Singapore offers more grants to help fintech firms ride out pandemic

The SG$6 million ($4.23 million) grant can be used by local fintech companies to cover their daily working capital expenses and finance new product development work with financial institutions.
Written by Eileen Yu, Senior Contributing Editor

Singapore is giving fintech companies more funds to help them ride through the COVID-19 pandemic and ensure they can continue to innovate alongside financial institutions. A new SG$6 million ($4.23 million) grant can be tapped to cover their day-to-day expenses as well as fund proof of concepts. 

Put together by the Monetary Authority of Singapore (MAS), Singapore FinTech Association (SFA), AMTD Group, and AMTD Foundation, the new "fintech solidarity grant" is in addition to a SG$125 million ($88.12 million) support package that was announced last month to help the local financial services industry and fintech firms boost their digital capabilities.

AMTD Group is a financial services conglomerate with various businesses, including in investment banking and digital finance, and encompasses its subsidiary AMTD International, which is a regional investment bank. The group is contributing SG$2 million to the solidarity grant, with the remaining SG$4 million to come from MAS.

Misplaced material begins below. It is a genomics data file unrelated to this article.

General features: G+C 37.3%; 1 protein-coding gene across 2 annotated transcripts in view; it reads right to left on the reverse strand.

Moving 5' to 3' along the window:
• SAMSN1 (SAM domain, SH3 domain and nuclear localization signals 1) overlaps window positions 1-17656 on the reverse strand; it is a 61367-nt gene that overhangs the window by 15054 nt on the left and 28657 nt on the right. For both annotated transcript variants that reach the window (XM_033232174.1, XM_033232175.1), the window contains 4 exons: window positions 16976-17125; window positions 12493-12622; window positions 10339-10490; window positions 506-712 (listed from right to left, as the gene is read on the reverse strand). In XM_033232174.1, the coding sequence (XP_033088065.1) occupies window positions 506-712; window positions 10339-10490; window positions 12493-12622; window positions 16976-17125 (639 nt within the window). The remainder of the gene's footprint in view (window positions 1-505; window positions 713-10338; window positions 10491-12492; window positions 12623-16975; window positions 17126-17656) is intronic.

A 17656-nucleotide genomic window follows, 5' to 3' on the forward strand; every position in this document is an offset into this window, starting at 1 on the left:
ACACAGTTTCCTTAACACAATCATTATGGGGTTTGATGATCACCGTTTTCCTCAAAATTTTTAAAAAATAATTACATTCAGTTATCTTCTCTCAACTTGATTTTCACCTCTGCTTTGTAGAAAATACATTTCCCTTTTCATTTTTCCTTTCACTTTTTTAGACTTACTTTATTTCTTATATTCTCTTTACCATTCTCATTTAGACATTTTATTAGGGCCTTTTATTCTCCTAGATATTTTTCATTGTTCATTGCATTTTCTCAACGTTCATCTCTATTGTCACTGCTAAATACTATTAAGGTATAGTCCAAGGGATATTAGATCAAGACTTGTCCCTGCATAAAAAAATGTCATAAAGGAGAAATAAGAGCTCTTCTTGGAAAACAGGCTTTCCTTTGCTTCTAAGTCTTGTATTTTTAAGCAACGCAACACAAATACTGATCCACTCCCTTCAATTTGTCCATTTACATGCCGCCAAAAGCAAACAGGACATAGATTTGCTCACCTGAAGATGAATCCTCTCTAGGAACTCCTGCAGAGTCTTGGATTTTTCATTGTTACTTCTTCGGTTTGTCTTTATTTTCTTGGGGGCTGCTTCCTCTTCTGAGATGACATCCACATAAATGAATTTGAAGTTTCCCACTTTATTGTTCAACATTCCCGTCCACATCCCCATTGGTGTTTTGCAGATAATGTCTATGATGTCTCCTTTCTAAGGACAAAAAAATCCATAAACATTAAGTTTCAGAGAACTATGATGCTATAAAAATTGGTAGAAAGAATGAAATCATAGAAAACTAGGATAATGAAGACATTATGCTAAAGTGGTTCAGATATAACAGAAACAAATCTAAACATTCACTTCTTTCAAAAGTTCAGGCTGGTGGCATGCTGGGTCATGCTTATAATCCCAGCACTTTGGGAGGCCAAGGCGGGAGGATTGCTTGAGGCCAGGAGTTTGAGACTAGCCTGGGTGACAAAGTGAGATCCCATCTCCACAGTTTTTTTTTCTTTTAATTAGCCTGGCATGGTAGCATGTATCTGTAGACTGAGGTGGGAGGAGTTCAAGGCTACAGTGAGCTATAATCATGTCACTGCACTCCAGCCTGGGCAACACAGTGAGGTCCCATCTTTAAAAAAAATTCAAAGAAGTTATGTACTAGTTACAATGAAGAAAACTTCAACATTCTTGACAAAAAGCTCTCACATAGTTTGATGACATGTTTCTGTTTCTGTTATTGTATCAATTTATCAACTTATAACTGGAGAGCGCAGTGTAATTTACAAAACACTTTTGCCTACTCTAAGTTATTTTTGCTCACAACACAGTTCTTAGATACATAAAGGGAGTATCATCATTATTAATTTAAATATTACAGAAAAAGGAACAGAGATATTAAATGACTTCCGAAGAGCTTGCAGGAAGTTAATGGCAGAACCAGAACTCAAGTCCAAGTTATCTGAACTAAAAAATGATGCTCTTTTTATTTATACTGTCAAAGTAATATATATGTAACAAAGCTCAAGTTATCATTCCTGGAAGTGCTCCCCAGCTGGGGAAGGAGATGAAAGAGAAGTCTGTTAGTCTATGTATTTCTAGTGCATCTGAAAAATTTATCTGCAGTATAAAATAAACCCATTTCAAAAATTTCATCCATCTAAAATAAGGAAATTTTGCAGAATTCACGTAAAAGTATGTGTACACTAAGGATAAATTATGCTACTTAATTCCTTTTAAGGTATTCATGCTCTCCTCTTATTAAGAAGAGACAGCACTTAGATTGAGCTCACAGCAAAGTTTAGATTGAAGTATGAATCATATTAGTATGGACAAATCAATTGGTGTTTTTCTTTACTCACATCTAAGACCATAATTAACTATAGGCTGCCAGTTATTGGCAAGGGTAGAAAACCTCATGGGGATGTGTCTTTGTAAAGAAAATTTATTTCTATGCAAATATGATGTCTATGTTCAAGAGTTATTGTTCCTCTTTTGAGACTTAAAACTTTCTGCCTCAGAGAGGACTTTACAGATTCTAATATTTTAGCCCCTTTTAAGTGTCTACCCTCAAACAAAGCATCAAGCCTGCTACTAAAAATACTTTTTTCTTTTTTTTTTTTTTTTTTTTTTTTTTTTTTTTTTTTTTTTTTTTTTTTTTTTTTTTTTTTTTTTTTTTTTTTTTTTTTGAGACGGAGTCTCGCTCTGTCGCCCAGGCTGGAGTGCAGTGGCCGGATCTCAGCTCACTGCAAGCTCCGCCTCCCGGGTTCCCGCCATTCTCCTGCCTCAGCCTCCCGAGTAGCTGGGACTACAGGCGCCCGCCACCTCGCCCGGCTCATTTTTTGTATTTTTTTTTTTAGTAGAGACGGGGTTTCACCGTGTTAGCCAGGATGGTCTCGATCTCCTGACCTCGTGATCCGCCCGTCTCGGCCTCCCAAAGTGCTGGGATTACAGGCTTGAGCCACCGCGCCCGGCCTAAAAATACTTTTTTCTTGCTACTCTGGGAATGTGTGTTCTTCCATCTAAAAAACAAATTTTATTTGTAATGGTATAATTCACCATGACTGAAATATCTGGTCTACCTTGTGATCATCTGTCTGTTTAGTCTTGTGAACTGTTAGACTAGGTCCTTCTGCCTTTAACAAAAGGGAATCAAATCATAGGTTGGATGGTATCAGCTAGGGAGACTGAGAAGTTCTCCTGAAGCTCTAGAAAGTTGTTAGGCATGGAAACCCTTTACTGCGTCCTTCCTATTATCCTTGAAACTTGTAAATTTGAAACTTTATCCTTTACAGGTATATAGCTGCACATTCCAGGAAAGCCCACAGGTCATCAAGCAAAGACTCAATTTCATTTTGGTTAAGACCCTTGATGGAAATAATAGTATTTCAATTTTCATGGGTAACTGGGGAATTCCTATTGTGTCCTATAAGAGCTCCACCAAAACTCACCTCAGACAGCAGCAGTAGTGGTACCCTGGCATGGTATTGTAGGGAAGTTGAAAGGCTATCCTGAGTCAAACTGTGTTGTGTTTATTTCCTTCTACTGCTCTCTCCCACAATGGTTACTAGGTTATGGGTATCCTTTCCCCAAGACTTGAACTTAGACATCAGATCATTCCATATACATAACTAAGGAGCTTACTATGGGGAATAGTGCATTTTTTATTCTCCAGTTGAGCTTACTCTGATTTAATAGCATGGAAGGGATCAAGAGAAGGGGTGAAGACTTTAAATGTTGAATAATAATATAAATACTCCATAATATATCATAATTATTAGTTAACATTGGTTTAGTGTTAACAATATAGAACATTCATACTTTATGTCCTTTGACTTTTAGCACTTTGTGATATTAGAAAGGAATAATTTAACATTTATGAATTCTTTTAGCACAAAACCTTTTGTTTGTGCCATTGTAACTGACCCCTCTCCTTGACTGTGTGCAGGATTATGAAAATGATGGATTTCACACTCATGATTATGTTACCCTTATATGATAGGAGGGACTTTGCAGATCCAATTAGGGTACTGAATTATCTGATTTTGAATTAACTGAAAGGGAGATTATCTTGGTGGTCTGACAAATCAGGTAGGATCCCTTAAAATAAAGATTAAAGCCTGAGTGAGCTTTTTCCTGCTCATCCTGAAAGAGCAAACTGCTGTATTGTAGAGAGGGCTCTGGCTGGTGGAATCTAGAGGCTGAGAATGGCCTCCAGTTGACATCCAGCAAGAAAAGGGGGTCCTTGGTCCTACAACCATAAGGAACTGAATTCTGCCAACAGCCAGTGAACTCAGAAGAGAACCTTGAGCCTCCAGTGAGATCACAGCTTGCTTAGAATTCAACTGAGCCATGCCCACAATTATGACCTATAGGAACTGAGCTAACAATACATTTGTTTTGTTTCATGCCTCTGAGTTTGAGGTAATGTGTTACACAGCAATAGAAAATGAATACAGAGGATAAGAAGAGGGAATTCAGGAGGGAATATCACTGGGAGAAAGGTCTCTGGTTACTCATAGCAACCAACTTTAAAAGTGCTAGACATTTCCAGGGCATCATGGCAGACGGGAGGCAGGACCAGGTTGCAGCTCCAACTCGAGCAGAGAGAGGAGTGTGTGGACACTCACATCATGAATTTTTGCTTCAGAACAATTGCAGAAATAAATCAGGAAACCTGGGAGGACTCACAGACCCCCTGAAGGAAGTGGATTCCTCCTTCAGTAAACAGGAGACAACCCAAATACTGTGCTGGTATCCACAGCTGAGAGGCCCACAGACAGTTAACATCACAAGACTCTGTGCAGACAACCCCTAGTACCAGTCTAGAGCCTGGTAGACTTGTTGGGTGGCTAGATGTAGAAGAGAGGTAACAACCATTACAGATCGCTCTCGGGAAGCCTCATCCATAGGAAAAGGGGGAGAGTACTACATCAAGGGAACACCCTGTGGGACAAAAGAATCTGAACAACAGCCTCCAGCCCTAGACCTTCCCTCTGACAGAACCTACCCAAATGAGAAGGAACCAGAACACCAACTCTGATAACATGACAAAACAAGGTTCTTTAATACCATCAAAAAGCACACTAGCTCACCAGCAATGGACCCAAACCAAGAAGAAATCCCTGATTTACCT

Under the new grant, fintech companies can apply for a one-time SG$20,000 grant to cover their daily working capital expenses, such as salaries and rental fees. This was established to help these businesses sustain their operations and retain employees, according to a joint statement released Wednesday. 

Eligible Singapore-based fintech companies also will be able to receive up to SG$40,000 to fund a first proof of concept that is developed with financial institutions on the MAS' API Exchange (APIX) platform. An additional SG$10,000 will also be available for each subsequent proof of concept, capped at SG$80,000 per company for the duration of the grant. 

An online marketplace and sandbox, API Exchange enables fintech and FSI companies to integrate and test applications on a cloud-based platform. 

The new grant will also provide funding to offset the salaries of undergraduate interns, capped at SG$1,000 per month per intern. According to MAS, this grant will support some 120 interns in the fintech sector based on an average internship period of between three and five months.

Local fintech firms can submit their applications for the grant from May 18 until December 31 next year. SFA has been tasked to administer and review grant applications. 

The association's president Chia Hock Lai said fintech firms were in a great position to tap opportunities presented by the "accelerated trend towards digital financing" that had been fuelled by the COVID-19 pandemic. Chia added that the solidarity grant aimed to help these companies plug their short-term financing gaps as well as grow and sell through the APIX platform. 

MAS' chief fintech officer Sopnendu Mohanty said: "There is a surge in demand in the financial services industry around the region for solutions to address the need for remote digital services amidst the COVID-19 pandemic. Fintech firms have a great opportunity to step up actively during this period to provide these solutions.

"By conducting their proof of concepts on APIX, financial institutions and fintech firms will not need to set up test infrastructure for integration," Mohanty noted. "This will help accelerate project development while still working remotely."


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